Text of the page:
Q: We were all impressed by the Uber Dapp demos running on F(x), but these days Tron and EOS are getting a lot of press about Dapps too. What advantages will F(x) have over those platforms?
Zac: Each platform will have its own advantages, we welcome the competition and hope that more popular apps such as the decentralized Uber app can be conceived from Function X.
Q: Why is there no cap on f(x) tokens? When will you explain how the tokenomics will work?
Zac: I would encourage all to have a look at our concept paper on functionx.io and the Medium blog post as the details are explained thoroughly there.
Q: Have you already secured deals with other companies like Sony, Samsung, etc with the Function X OS to build other blockchain phones? Or do you plan to keep the Function X software to just the 5000 phone you already made?
Zac: The 5,000 XPhones serves as a proof-of-concept, for manufacturers and developers to have a test drive. We want to partner with hardware/smartphone companies and telcos to build their own version of the blockchain phones with Function X. And we are still working hard to engage with the companies to push for future blockchain phones and strengthen our Function X ecosystem.
Q: Will the XPhone work as a mobile point-of-sale (mPOS) device like the XPOS Handy?
Zac: The XPhone comes preinstalled with the XWallet and with that, it can double up as a lite version of the XPOS with QR code and NFC Support.
Q: When will XPOS Handy be ready?
Zac: XPOS Handy will be available in the coming weeks.
What Billions in Fed Repo Injections Reveal About the Promise of Bitcoin
Article by Coindesk: Michael J Casey Last week, the Federal Reserve injected $278 billion into the securities repurchase, or “repo,” market over four days, all so that banks could meet their liquidity needs. It was the first time the Fed had intervened in this vital interbank market, where banks’ pawn financial assets to fund overnight cash needs, since the financial crisis of 2008. Fed officials and bankers dismissed the rare liquidity breakdown as a hiccup stemming from a series of coincidental factors in bond markets and corporate tax payments. It wasn’t a very comforting explanation, not when other economic warning signs are flashing, too: $17 trillion in bonds worldwide showing negative yields; a worsening U.S.-China trade war; and manufacturing indicators signaling an impending global recession. Predictably, certain crypto types have viewed this alarming scenario with glee. More than a few HODLing tweeters responded to the repo story with two words of advice: “buy bitcoin.” But it’s actually hard to predict what all this means for crypto markets, at least in the short- to medium-term. If and when a 2008-like financial panic takes hold, will bitcoin rally as a new kind of uncorrelated “safe haven” or will it decline in a broad-based “risk-off” dumping of all things speculative? (Notwithstanding a sharp dip and rebound midway through last week, bitcoin has proven quite stable of late, at least by its own volatile standards.) Other questions: do these vulnerabilities in traditional credit markets highlight the promise of new blockchain-based ideas? For example, would wider use of security tokens allow speedier settlement and, by extension, reduced counterparty risks and greater market confidence? Or, far more radically, would MakerDAO’s on-chain #DeFi lending markets enable a more reliable clearing mechanism, with collateral calls locked in by a decentralized protocol? Or might these underdeveloped ideas simply be recipes for systemic risk, a single hack or software glitch away from setting off a vicious spiral of collateral calls and bankruptcies? The jury is out on all this untested stuff. Still, if nothing else, the many signs of stress in the traditional financial system offer a valuable framework for thinking about how the world could be different and the role blockchain technology might play in enabling that new world. Let’s look at some of them:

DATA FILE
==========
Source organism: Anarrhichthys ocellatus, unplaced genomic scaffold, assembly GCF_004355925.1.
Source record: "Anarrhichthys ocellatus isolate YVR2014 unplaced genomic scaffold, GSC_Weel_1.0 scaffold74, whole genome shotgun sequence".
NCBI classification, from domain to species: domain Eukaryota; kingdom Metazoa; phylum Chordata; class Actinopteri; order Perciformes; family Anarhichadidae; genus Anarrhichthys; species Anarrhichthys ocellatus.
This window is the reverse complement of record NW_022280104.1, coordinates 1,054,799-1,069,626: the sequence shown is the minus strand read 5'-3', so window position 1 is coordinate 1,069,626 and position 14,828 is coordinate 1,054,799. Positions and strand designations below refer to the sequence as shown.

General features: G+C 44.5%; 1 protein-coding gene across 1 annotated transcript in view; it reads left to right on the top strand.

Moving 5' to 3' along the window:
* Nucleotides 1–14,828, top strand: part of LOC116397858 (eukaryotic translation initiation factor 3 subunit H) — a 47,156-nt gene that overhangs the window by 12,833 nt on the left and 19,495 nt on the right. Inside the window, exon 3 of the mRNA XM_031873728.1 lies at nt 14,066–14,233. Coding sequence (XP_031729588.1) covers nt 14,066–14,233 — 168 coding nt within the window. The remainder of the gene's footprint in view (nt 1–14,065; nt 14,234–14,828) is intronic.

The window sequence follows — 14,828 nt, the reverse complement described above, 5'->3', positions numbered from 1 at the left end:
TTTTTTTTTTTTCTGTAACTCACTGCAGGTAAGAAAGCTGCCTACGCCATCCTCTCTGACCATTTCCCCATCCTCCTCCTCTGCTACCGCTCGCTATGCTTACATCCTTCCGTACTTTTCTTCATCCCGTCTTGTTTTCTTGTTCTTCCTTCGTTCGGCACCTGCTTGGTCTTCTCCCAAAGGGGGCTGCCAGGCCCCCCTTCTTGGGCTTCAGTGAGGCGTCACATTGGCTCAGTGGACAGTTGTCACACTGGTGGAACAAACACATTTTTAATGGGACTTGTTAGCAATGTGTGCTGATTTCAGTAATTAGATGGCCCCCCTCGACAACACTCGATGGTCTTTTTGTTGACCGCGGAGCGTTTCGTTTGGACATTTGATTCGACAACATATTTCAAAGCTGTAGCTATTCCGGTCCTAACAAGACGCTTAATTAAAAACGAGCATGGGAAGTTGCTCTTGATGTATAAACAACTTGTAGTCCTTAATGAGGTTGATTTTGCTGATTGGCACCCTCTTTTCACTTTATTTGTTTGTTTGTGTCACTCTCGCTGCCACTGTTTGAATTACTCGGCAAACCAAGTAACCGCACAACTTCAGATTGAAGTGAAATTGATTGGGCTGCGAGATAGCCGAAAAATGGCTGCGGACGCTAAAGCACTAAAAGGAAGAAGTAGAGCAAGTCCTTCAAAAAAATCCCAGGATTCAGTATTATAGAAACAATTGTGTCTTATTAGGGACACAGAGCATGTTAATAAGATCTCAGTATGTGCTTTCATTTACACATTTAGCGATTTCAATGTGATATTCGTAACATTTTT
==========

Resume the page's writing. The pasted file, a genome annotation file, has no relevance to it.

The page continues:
The rare phenomenon, where creditors are essentially paying issuers for the privilege of lending them money — head scratcher, right? — reflects excessive demand for “safe” assets, especially for government-issued bonds. It has historically been a strong indicator of impending recession, since it reflects an overwhelming reluctance among investors to take on risk. Now, another way of thinking about that reluctance is to express it as a perceived shortage of good investment opportunities. That perception can be fueled by a worsening economic outlook, but it’s also dictated by the barriers to entry that make it difficult for otherwise investable businesses of offer new opportunities. Here, certain blockchain-based credit ideas offer hope. There’s the prospect for distributed-ledger asset registries that better track collateral and enable new emerging-market lending in developing-country land, commodities and energy markets. Or there are ideas such as having exporters tokenize their receivables to tackle a major structural limit on global trade finance, where a majority of small-and-medium enterprise are denied letters of credit because bankers don’t trust their documentation. Effective use of blockchain technology could boost trust in assets and lien registries and help bring to life the $20 trillion in “dead capital” that economist Hernando de Soto says the world’s poor are sitting on. Just as importantly, it would open a world of new alternative assets to draw in investors’ capital, giving them less of a reason to park it in low-yielding bonds.